Student Activism on UGA’s Campus

This is an article that was published in the features section of the spring 2017 version of InfUSion Magazine. The article was very fun to write, and I was privileged to interview some passionate students.

The University of Georgia has numerous students who balance their schoolwork and other extracurricular activities in an almost seamless manner. Since the campus is so large, there are numerous activities that students can involve themselves in. The school boasts over 700 registered student organizations, and many students find time to operate in circles and programs concerning social justice and activism.

Mansur Buffins, a third-year social studies education and African-American studies major from Snellville, finds himself most interested in ensuring that African-American students receive a quality education, particularly young males.

“My passions manifested in high school, but college provided me more outlets to be more active in the community and provided me with ample resources to get what I need to be proficient about social justice and activism,” Buffins says.

Buffins is the president of the NAACP chapter at UGA. He is also the creator of the Young Black Kings mentorship program, which focuses on mentoring young black male students at Athens schools.

With so many different types of people on campus, students often find themselves interacting with people with differing core values and beliefs. This is not always an easy task, but Buffins takes it in stride. Seeing other students on campus who are also dedicated to social justice comforts him. Unfortunately, there are some times when he has to deal with naysayers and people who flat out disrespect him.

“I’ve had people rip down my Young Black Kings posters, and to meet and see people who are against some of my core beliefs make me even more passionate to do right,” Buffins says.

His perseverance is admirable and plays a role in his ability to balance being a student and an activist.

“School comes first, and luckily a lot of times my classes and assignments are associated with my passions in some way. I balance it all by keeping an agenda and always remembering why I’m doing the work that I’m doing,” Buffins says.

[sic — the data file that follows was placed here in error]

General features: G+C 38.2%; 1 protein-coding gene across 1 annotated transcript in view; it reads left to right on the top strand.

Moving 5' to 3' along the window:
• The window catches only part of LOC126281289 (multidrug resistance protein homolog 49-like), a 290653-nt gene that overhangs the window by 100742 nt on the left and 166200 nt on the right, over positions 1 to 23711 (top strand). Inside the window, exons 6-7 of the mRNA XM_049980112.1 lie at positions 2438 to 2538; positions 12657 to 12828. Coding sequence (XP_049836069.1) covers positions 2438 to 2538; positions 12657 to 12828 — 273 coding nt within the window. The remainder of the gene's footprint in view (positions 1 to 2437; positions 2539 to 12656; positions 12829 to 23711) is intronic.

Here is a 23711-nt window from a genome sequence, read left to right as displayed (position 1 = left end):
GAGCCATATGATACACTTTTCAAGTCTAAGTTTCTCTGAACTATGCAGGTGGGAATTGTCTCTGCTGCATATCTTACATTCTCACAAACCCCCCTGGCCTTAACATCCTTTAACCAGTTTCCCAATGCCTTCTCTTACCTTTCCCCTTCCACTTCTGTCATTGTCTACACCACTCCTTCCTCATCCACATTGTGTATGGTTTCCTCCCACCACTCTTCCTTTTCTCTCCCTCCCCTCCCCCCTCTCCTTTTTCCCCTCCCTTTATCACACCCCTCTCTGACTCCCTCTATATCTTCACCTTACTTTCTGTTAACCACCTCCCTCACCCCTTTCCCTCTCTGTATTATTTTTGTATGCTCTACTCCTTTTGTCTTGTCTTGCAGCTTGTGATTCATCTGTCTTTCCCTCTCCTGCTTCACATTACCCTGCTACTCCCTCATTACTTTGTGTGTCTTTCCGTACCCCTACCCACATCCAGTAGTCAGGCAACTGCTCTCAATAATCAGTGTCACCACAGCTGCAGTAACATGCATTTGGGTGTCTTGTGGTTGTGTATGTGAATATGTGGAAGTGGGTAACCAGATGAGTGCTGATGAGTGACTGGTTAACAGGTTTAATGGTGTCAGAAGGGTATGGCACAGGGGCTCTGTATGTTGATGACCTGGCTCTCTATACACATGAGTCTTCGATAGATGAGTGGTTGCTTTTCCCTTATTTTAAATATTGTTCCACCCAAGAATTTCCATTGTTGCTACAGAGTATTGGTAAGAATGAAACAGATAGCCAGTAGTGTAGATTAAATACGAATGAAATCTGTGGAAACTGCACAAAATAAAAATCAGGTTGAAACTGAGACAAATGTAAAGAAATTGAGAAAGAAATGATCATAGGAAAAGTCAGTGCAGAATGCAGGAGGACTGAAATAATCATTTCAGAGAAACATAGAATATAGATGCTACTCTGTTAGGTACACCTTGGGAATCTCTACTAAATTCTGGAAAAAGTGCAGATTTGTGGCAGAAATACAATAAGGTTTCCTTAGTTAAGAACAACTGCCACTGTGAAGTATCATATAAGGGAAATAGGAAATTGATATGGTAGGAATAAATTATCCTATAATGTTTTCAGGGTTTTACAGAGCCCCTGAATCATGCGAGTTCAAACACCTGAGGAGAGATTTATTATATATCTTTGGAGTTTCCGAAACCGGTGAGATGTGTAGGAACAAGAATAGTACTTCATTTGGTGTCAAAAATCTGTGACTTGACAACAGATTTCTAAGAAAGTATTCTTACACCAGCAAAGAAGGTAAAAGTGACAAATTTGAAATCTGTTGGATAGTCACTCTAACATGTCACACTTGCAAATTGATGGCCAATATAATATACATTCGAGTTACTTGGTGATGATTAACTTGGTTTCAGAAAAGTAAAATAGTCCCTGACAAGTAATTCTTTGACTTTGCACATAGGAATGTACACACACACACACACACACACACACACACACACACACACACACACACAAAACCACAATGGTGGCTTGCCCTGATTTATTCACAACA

Raphael Eissa, a third-year political science and international affairs major from Savannah, dedicates much of his time to organizations on campus. One of these organizations includes Students for Justice in Palestine, an organization dedicated to raising awareness about the Palestinian plight. He is also a member the Coptic Orthodox Student Organization, a Christian group, and Amnesty International, an organization dedicated to social justice.

He says that college has affected his opinions regarding social justice in many ways because he gained more opportunities to meet a more diverse range of people.

“The fact that I got to see people that I had never met before is what brought me into the fold of social justice,” Eissa says.

This in turn has made Eissa feel more obligated to seek social justice because he gained a better understanding of issues such as structural racism, anti-blackness and the Palestinian cause. He knows that not everyone is passionate about the same causes that he is, but this affects him in a positive manner.

“Coming into college, you know that people are here to learn, but the apathy of students is still really surprising and jarring, so it just makes me all the more passionate about advocating for various communities and marginalized groups,” Eissa says.

Many college students are constantly busy and Eissa says it can be hard to juggle school with his other passions.

“It’s been difficult, and I have been telling myself to say ‘no’ a bit more often. If you truly care about social justice, you can always find the time to commit yourself to other things. There’s no certain method to balancing it all, it’s just about doing what you love,” Eissa says.

Activism is important and seeing other students actively working to improve civil rights for marginalized groups of people is inspiring. Young men such as Mansur Buffins and Raphael Eissa are shining examples of the rich experiences that college can provide students. Balancing school and other important tasks is not easy, but these men make it look easy.